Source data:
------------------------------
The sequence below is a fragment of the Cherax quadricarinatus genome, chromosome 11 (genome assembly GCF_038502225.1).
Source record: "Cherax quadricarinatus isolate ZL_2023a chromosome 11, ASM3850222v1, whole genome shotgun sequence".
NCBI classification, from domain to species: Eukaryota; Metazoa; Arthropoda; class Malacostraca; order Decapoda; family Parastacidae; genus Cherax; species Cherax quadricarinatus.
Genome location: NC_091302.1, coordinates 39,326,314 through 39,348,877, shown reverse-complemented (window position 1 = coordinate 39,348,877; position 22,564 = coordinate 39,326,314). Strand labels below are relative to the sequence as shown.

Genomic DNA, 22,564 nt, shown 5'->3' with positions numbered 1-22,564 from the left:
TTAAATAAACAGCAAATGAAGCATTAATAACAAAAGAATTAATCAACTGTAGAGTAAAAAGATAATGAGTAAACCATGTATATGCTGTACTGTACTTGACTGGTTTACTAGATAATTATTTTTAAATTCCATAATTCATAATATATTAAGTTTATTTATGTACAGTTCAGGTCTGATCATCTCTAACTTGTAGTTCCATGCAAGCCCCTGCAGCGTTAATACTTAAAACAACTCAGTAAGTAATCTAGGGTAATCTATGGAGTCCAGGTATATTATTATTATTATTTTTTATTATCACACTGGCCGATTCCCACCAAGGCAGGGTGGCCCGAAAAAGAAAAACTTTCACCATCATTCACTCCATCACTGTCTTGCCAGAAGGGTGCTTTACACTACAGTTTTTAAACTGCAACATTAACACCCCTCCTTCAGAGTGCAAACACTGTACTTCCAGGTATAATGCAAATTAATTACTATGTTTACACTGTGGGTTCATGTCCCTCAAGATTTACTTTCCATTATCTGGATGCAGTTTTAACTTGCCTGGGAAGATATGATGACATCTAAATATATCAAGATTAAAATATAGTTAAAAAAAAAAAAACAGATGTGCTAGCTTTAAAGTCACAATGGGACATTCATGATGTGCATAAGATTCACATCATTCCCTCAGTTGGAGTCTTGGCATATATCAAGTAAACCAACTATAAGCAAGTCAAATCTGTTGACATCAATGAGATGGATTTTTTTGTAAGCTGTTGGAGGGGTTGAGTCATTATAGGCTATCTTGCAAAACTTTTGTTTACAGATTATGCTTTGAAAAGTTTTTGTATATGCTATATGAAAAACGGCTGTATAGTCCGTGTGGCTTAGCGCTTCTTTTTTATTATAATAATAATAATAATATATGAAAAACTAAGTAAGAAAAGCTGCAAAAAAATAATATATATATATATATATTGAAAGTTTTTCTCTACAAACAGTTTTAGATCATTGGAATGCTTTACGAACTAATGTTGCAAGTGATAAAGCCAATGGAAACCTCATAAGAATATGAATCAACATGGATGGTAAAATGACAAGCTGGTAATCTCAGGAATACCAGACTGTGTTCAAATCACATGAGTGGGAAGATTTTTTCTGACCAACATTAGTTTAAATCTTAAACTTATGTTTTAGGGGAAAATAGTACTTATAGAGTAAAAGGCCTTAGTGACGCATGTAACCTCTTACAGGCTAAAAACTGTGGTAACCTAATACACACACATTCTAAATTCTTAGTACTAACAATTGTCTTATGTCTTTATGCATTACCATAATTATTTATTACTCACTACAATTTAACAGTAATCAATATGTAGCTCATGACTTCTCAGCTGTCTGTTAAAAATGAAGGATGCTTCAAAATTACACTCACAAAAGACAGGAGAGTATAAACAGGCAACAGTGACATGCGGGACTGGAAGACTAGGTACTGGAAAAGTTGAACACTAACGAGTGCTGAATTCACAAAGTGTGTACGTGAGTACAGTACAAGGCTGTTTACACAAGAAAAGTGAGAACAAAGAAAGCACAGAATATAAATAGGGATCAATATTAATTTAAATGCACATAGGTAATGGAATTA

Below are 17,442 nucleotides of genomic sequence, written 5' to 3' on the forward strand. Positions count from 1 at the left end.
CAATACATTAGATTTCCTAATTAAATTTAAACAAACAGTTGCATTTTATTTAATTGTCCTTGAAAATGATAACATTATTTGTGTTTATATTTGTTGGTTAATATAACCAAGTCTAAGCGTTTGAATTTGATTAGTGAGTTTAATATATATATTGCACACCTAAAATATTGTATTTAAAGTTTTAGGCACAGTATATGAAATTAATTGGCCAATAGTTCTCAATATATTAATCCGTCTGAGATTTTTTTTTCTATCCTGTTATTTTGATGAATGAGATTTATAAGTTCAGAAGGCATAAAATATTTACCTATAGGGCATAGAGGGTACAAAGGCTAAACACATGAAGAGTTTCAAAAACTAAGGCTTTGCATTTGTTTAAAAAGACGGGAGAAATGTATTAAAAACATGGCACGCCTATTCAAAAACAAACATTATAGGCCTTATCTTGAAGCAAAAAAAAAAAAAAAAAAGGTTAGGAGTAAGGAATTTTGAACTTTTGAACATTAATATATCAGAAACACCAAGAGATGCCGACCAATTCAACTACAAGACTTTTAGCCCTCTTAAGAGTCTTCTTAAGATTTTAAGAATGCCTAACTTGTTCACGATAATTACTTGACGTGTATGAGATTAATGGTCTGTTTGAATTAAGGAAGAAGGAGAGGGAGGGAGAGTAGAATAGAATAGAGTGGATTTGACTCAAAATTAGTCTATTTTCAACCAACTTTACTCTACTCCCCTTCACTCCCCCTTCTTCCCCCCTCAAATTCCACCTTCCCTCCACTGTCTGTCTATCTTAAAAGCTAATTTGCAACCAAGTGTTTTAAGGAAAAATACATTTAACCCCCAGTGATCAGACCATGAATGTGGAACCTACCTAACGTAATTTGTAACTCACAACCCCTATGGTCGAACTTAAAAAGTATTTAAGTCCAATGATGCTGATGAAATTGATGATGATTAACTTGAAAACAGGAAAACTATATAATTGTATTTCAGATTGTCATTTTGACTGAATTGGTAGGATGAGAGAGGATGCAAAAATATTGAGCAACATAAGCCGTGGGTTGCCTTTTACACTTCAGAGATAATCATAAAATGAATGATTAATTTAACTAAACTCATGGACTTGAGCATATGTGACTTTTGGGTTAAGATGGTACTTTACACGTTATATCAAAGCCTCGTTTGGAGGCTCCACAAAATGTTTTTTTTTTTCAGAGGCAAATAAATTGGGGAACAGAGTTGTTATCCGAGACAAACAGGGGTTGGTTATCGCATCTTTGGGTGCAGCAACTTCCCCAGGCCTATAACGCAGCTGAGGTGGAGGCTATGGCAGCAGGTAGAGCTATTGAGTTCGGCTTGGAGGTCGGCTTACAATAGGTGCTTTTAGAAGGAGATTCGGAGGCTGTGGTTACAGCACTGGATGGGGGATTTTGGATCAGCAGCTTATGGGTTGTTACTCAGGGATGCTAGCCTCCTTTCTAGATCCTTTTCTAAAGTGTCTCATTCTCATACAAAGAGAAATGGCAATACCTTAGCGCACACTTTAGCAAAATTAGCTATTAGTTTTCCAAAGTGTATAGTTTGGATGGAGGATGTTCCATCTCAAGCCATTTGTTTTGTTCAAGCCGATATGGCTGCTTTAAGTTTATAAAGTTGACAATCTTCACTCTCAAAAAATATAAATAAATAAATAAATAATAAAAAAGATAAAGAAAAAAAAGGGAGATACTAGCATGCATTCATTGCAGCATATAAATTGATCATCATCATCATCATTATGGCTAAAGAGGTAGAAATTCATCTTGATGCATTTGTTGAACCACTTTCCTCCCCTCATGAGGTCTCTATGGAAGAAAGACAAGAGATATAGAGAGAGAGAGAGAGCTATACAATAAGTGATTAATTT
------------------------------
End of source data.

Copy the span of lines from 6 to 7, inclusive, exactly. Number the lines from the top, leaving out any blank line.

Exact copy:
TTAAATAAACAGCAAATGAAGCATTAATAACAAAAGAATTAATCAACTGTAGAGTAAAAAGATAATGAGTAAACCATGTATATGCTGTACTGTACTTGACTGGTTTACTAGATAATTATTTTTAAATTCCATAATTCATAATATATTAAGTTTATTTATGTACAGTTCAGGTCTGATCATCTCTAACTTGTAGTTCCATGCAAGCCCCTGCAGCGTTAATACTTAAAACAACTCAGTAAGTAATCTAGGGTAATCTATGGAGTCCAGGTATATTATTATTATTATTTTTTATTATCACACTGGCCGATTCCCACCAAGGCAGGGTGGCCCGAAAAAGAAAAACTTTCACCATCATTCACTCCATCACTGTCTTGCCAGAAGGGTGCTTTACACTACAGTTTTTAAACTGCAACATTAACACCCCTCCTTCAGAGTGCAAACACTGTACTTCCAGGTATAATGCAAATTAATTACTATGTTTACACTGTGGGTTCATGTCCCTCAAGATTTACTTTCCATTATCTGGATGCAGTTTTAACTTGCCTGGGAAGATATGATGACATCTAAATATATCAAGATTAAAATATAGTTAAAAAAAAAAAAACAGATGTGCTAGCTTTAAAGTCACAATGGGACATTCATGATGTGCATAAGATTCACATCATTCCCTCAGTTGGAGTCTTGGCATATATCAAGTAAACCAACTATAAGCAAGTCAAATCTGTTGACATCAATGAGATGGATTTTTTTGTAAGCTGTTGGAGGGGTTGAGTCATTATAGGCTATCTTGCAAAACTTTTGTTTACAGATTATGCTTTGAAAAGTTTTTGTATATGCTATATGAAAAACGGCTGTATAGTCCGTGTGGCTTAGCGCTTCTTTTTTATTATAATAATAATAATAATATATGAAAAACTAAGTAAGAAAAGCTGCAAAAAAATAATATATATATATATATATTGAAAGTTTTTCTCTACAAACAGTTTTAGATCATTGGAATGCTTTACGAACTAATGTTGCAAGTGATAAAGCCAATGGAAACCTCATAAGAATATGAATCAACATGGATGGTAAAATGACAAGCTGGTAATCTCAGGAATACCAGACTGTGTTCAAATCACATGAGTGGGAAGATTTTTTCTGACCAACATTAGTTTAAATCTTAAACTTATGTTTTAGGGGAAAATAGTACTTATAGAGTAAAAGGCCTTAGTGACGCATGTAACCTCTTACAGGCTAAAAACTGTGGTAACCTAATACACACACATTCTAAATTCTTAGTACTAACAATTGTCTTATGTCTTTATGCATTACCATAATTATTTATTACTCACTACAATTTAACAGTAATCAATATGTAGCTCATGACTTCTCAGCTGTCTGTTAAAAATGAAGGATGCTTCAAAATTACACTCACAAAAGACAGGAGAGTATAAACAGGCAACAGTGACATGCGGGACTGGAAGACTAGGTACTGGAAAAGTTGAACACTAACGAGTGCTGAATTCACAAAGTGTGTACGTGAGTACAGTACAAGGCTGTTTACACAAGAAAAGTGAGAACAAAGAAAGCACAGAATATAAATAGGGATCAATATTAATTTAAATGCACATAGGTAATGGAATTA

Below are 17,442 nucleotides of genomic sequence, written 5' to 3' on the forward strand. Positions count from 1 at the left end.